G9 vs. Z6 @ 2.8 in low light

Started 1 month ago | Questions thread
MOD Tom Caldwell Forum Pro • Posts: 43,200
Re: The theory isn't all that difficult
  1. Anders W wrote:
  2. olrett wrote:

    Sundre wrote:

    I'm bad at theory and tried googling this first but couldn't make heads or tails of most threads/articles. To be honest, I can't make heads or tails of the more technical posts in this thread either

    Yes, indeed, too many technicalities make these posts kinda blurry... and you start to skip big chunks of them. Just as you would stop listening to conversations at a party that take off on a tangent.

    I experienced something similar when I was still diving. Divers would seldom talk about the sea and the life in it, but go on forever about brands and specs, ending up arguing as if their life depended on it. In the case of diving gear, however, one's life may indeed depend on it, so they at least had a valid excuse.

  3. Actually, the theory you need in order to compare formats isn't terribly complicated and it would be very helpful in discussions like these if more people were aware of it. For example, when you compare FF with MFT you need to know the following:
  4. To get the same angle of view, you need twice the focal length on FF (e.g., 25 mm on MFT is equivalent to 50 mm on FF).
  5. To get the same total amount of light collected, the same depth of field, and the same diffraction, you need to stop down two stops more on FF (e.g., f/2.8 on MFT is equivalent to f/5.6 on FF).
  6. That's all as far as the theory is concerned.
  7. But when the theory meets reality, a few more complications arise. For example, the same amount of light collected implies that the noise level will be the same if the sensors in question perform equally well for any given amount of light. But that's not always the case in practice. As I pointed out in a prior post, for example, the data at our disposal suggest that the OP's camera (the G9) has about one stop more dynamic range (and thus correspondingly less shadow noise) than the one he is considering (the Z6) when the two are used to shoot equivalent photos at higher ISOs.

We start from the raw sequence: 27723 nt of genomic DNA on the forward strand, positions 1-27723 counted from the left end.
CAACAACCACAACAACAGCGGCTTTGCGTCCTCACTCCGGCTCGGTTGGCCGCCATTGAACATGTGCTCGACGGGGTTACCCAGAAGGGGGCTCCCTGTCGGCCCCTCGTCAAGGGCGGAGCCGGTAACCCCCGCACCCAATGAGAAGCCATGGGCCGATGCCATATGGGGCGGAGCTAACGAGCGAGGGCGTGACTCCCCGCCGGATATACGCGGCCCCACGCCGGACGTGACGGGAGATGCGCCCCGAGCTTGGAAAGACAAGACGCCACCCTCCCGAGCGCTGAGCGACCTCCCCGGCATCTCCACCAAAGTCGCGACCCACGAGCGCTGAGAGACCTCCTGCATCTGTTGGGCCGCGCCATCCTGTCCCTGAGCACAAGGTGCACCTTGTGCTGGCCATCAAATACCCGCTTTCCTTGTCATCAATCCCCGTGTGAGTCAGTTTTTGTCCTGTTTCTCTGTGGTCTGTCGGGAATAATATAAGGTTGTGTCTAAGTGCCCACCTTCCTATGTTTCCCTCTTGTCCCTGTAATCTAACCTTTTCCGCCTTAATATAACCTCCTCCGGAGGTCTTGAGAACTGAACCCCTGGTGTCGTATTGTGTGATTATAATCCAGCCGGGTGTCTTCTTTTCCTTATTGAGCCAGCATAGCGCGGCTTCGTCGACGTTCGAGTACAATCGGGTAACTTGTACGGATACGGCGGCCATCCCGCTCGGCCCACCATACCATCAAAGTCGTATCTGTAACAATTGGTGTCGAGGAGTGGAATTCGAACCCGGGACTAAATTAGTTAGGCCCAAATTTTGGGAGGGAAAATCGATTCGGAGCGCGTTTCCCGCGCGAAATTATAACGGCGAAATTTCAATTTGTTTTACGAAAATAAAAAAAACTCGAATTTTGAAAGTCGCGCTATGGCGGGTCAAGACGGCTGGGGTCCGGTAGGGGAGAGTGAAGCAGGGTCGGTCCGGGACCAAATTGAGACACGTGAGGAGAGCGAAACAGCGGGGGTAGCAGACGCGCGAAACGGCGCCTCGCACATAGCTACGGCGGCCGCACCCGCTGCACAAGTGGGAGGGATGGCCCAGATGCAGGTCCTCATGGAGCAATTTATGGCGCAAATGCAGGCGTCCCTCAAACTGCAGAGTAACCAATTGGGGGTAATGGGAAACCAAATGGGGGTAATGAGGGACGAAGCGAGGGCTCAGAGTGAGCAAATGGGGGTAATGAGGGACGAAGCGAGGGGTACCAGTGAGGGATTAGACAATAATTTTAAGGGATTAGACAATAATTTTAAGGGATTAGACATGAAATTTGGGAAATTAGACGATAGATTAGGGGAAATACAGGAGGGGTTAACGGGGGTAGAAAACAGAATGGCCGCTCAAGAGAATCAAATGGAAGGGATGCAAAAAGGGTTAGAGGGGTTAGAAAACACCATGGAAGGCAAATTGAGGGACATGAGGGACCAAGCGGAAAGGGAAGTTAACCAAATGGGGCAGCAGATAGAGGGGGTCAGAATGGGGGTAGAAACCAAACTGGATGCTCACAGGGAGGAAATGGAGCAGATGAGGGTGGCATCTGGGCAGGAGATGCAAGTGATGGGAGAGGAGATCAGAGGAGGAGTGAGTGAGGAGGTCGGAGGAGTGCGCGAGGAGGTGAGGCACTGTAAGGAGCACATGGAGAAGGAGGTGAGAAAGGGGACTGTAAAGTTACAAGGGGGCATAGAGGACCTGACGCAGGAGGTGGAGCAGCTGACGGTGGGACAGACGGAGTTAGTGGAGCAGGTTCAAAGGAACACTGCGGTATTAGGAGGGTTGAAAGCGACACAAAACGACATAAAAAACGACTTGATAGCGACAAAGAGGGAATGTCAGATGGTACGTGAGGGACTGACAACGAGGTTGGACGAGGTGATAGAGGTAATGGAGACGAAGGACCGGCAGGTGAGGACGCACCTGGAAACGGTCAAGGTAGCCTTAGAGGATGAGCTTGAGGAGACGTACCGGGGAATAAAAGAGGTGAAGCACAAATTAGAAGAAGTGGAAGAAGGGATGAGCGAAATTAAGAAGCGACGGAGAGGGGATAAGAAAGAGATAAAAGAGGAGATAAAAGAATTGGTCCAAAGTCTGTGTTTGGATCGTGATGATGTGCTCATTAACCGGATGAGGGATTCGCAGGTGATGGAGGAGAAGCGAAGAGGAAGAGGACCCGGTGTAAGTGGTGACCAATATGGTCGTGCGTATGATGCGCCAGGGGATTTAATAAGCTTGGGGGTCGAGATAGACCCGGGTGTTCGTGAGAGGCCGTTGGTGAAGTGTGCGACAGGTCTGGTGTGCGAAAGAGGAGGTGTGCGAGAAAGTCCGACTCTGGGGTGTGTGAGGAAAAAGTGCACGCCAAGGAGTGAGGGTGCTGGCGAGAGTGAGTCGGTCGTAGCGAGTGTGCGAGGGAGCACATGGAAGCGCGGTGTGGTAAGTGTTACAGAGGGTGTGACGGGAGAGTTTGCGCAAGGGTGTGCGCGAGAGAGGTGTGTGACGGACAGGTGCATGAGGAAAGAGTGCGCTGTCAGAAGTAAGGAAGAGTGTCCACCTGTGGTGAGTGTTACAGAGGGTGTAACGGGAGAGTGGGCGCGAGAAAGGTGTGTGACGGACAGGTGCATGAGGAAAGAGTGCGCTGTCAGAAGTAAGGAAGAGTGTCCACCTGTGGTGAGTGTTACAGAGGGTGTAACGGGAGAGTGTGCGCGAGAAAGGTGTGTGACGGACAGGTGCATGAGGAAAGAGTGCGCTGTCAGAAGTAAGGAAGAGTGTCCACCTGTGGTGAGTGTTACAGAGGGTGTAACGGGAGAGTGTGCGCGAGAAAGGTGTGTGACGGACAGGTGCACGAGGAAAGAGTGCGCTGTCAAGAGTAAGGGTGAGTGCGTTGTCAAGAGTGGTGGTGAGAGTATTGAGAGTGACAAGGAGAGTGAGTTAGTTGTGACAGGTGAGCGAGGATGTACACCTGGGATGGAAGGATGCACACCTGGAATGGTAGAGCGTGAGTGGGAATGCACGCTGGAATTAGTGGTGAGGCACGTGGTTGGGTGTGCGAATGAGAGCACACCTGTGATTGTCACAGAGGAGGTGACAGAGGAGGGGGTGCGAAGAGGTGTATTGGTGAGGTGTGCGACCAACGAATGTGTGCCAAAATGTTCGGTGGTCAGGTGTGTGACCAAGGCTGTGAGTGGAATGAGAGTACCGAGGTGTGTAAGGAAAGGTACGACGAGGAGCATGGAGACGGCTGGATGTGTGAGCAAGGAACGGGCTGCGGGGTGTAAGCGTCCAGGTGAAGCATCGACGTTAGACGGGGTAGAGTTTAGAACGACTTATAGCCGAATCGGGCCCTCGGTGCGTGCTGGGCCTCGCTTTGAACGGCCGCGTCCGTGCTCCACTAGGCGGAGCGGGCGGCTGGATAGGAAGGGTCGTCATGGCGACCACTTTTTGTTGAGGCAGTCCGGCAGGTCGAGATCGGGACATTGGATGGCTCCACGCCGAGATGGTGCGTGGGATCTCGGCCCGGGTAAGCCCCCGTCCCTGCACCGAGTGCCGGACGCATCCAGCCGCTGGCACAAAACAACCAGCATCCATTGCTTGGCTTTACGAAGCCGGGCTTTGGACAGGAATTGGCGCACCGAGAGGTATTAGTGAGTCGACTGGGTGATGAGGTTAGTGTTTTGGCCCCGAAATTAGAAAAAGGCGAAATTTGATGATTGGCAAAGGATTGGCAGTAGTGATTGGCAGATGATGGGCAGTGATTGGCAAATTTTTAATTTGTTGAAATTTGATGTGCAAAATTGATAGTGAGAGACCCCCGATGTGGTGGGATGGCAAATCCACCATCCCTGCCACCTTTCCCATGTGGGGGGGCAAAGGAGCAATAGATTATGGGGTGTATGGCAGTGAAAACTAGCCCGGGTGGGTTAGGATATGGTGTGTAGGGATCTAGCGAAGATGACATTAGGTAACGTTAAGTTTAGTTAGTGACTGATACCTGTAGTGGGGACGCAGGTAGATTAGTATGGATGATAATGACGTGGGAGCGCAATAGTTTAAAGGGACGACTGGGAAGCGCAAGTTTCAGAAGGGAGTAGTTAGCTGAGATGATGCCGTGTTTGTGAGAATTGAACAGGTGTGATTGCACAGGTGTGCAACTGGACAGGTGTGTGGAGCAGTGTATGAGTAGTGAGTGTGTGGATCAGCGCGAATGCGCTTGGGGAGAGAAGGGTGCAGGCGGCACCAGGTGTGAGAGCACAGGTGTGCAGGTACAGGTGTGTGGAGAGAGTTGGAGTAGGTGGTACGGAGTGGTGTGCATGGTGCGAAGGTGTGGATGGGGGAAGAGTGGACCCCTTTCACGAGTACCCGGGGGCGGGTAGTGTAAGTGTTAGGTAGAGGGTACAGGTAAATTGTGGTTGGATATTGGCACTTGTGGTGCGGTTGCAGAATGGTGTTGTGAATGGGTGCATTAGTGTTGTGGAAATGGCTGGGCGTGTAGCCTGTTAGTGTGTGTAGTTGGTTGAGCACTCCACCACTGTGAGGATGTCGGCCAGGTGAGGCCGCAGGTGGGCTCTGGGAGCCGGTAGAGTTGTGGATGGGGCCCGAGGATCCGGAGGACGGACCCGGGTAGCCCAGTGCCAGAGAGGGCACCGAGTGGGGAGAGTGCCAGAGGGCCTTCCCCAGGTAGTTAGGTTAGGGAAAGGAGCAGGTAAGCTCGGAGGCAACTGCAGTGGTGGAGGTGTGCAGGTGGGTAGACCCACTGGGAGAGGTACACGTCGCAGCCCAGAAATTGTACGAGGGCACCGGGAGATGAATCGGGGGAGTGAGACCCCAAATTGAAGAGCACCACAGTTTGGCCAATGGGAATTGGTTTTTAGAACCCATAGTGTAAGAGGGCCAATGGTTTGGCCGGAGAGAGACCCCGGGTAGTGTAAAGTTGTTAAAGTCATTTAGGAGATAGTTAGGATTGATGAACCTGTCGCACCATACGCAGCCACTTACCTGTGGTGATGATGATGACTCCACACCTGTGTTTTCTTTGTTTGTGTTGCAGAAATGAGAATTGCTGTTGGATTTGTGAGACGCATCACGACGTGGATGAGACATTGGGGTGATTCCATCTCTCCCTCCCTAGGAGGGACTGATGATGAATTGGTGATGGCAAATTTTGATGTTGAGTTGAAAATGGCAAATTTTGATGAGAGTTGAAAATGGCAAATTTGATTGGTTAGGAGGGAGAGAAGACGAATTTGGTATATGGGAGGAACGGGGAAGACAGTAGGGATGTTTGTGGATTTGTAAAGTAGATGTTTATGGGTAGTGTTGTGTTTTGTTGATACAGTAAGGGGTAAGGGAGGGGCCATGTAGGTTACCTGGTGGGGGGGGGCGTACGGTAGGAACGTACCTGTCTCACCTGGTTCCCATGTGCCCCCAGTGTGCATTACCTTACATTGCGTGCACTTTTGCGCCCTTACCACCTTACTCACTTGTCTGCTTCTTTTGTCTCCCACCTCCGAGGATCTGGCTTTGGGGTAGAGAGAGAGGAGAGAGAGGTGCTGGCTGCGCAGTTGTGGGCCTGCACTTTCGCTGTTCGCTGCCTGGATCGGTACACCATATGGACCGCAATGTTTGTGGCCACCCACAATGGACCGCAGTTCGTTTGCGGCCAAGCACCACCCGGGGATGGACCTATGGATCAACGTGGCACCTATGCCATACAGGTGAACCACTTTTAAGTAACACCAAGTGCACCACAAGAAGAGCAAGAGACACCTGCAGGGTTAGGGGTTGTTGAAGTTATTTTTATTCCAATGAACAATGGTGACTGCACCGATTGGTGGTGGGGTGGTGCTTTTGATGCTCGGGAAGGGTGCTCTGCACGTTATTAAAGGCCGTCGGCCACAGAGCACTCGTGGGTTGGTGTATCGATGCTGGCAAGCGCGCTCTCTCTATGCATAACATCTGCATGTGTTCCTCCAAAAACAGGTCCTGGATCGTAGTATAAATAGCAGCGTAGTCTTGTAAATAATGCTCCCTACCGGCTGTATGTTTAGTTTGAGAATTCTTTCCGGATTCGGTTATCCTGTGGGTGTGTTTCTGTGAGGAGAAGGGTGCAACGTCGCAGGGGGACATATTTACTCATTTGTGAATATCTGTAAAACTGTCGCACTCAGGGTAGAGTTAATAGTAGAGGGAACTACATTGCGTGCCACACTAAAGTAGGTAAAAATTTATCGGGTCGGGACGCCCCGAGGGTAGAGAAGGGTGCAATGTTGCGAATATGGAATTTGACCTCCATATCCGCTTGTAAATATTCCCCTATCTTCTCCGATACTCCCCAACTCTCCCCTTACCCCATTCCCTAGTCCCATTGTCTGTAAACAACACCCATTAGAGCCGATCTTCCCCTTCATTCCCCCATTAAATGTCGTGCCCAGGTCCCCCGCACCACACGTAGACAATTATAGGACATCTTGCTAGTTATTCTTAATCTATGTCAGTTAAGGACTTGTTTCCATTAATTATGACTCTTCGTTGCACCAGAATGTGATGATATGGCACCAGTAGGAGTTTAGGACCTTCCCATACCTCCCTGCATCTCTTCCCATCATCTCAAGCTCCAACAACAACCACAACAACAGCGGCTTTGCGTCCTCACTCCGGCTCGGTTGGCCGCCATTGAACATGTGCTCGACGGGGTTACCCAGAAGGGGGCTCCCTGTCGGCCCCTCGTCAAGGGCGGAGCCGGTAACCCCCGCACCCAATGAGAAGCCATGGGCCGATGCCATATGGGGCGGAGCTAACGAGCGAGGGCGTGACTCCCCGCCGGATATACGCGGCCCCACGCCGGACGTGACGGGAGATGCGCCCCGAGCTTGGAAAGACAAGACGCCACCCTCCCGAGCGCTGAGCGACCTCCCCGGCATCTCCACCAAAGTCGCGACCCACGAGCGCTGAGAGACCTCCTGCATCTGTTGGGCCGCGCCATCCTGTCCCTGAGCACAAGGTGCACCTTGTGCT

Well said Anders and although equivalence enables comparing between formats that does not make it right as the best gear for an individual.

As I have tried to show - my investment in exceptional EF mount lenses years ago for use with both aps-c and FF dslr bodies I regarded as more than good enough for my purpose.

These days I find that improvements in M4/3 gear have allowed me to be equally happy with what I can do now with this gear.  I also have FF gear including the excellent FF 5Ds which I can now use with my retained EF mount lenses.

That equivalence can help me understand format relationships is useful but neither I nor many others need to be constantly corrected as to the equivalence relationship.

My eyes can tell me that my M4/3 kit can make me images that are now more than good enough for my purpose.

I simply do not need the implications that any equivalent lens on any FF camera body will make equal quality images to that a current state of art M4/3 camera body can do with a top-rung equivalent lens purpose built for use on m4/3 bodies.

This is the essence of the argument: equivalence explains the nexus between sensor size formats but it does not necessarily mean equivalent quality images because there are other factors involved.  Not only the essence but maybe a clue to the understanding that we are talking about different things - the image that comes out of your camera box versus the technical understanding of the effect of any given lens between different sensor size formats.

If we took it to its absurd conclusion we might try and relate 4/3 sensor equivalence to mobile phone cameras and imply that the 4/3 sensor must make much better images than the super-slow equivalent lens in the mobile phone.  Try telling that to any mobile phone user.

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Tom Caldwell

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